The virus RuV is what causes the disease rubella. Most individuals infected may experience mild symptoms or remain asymptomatic. It can cause  rash, mild fever, and other symptoms. It spreads quickly from person to person. Rubella can be transmitted to the fetus during pregnancy and result in major health problems like hearing and vision loss, heart issues, and other serious conditions. Getting immunized can protect against rubella.

A pink or red rash that often develops on your face, neck, and trunk before spreading down your body. German measles and threeday measles are other names for rubella. Rubella is caused by a different virus than measles, although having a similar rash.

When you cough, sneeze, or contact objects that have the virus on them, you can spread the rubella virus from one person to another. Additionally, a pregnant woman can transmit it to the fetus. Rubella can be contagious even if no symptoms are present. Around one week before the rash becomes visible and for about a week after it appears, it’s possible to transmit rubella to others even in the absence of any symptoms.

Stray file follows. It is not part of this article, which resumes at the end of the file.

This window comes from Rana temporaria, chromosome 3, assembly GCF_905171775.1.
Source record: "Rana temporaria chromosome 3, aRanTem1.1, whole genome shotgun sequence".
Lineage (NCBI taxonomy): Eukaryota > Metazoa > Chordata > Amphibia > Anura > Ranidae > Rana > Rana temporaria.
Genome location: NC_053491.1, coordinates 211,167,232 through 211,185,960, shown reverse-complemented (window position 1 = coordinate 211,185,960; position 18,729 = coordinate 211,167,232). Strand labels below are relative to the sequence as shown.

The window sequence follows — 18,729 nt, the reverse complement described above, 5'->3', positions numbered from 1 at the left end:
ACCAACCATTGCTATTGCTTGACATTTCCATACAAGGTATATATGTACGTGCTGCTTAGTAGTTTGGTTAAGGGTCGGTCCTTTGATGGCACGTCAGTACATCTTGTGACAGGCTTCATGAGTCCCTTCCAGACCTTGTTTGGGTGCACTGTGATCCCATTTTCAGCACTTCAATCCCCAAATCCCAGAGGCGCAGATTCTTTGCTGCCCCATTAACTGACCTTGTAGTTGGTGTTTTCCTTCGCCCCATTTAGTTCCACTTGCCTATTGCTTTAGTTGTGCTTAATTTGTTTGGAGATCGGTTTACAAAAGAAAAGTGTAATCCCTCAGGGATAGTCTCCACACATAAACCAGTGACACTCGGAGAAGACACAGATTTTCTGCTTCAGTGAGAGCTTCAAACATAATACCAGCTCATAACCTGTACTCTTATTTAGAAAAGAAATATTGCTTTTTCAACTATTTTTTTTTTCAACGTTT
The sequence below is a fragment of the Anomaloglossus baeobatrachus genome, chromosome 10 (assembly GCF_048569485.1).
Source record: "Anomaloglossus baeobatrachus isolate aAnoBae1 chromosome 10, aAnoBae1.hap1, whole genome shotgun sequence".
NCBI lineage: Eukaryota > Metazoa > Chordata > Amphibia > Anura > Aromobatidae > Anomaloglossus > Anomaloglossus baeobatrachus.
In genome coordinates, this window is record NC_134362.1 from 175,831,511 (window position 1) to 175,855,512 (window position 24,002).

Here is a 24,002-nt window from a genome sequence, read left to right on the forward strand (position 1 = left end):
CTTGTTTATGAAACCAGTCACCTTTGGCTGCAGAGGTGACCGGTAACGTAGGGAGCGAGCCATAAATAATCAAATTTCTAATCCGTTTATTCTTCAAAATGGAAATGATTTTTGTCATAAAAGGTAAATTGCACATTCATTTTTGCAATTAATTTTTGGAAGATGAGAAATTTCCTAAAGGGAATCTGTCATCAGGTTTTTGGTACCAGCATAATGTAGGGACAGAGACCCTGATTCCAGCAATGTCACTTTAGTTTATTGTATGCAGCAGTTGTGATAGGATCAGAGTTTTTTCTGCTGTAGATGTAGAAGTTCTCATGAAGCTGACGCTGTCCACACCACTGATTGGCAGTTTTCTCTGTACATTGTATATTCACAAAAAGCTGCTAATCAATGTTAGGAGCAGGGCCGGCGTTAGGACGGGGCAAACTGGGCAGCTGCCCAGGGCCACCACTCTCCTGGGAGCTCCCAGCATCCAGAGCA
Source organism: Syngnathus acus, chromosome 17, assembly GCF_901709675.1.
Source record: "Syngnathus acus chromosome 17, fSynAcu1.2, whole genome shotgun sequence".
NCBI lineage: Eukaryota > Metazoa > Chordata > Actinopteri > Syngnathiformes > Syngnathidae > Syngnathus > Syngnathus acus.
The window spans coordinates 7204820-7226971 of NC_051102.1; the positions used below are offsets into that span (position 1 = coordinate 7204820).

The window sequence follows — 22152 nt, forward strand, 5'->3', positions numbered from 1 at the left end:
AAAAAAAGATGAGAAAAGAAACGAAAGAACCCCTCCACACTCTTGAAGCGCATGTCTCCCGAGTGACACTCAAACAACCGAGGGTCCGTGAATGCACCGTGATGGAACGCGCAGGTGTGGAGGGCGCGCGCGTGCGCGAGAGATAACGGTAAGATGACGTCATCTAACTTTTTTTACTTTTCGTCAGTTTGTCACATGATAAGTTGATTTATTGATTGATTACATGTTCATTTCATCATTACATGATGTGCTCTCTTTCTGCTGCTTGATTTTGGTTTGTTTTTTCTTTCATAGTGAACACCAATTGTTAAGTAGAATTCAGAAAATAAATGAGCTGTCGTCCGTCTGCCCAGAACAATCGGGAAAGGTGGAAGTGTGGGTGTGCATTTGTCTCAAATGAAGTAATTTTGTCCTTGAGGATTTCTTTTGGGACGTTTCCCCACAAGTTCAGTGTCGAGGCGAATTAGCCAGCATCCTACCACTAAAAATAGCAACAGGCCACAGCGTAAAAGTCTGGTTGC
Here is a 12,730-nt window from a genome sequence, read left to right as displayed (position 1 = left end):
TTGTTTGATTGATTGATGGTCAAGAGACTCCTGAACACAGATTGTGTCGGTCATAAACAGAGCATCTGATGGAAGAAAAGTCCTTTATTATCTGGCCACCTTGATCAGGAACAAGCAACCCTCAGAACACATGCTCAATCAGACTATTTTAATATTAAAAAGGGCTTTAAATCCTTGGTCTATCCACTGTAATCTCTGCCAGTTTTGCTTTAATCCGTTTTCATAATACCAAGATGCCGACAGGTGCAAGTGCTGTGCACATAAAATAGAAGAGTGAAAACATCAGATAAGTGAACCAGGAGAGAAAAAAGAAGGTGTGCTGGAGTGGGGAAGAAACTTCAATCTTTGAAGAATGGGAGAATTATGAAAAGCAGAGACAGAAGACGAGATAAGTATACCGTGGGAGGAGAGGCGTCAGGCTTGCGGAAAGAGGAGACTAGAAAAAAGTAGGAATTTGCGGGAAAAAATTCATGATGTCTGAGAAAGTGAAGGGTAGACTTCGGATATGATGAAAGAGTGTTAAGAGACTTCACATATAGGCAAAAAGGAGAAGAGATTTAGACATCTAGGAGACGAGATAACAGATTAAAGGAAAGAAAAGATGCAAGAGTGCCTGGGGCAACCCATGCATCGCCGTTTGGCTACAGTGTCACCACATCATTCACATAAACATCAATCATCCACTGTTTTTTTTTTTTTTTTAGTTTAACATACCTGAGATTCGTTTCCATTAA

A rash that typically begins on your face and spreads down the rest of your body is the most noticeable sign of rubella. A rash is frequently a young child’s first symptom. The rash may start to show up a few days after other symptoms do in older children and adults.

Even if a person has no symptoms at all, up to 50% of them can still transmit the rubella virus to others.

Rubella symptoms include:


The RuV virus is the root cause of rubella. Viruses are tiny shells that contain RNA or DNA as the genetic material. To produce more of themselves, they need cell machineryfrom humans, animals, or plants.

Risk factors

  • Rubella can affect anyone, but the most severe form, congenital rubella syndrome, only affects newborns whose mothers contracted the virus while they were pregnant.
  • Each year, there are roughly 26,000 cases of rubella in the world. The Middle East, Africa, and Asia are where it is most prevalent.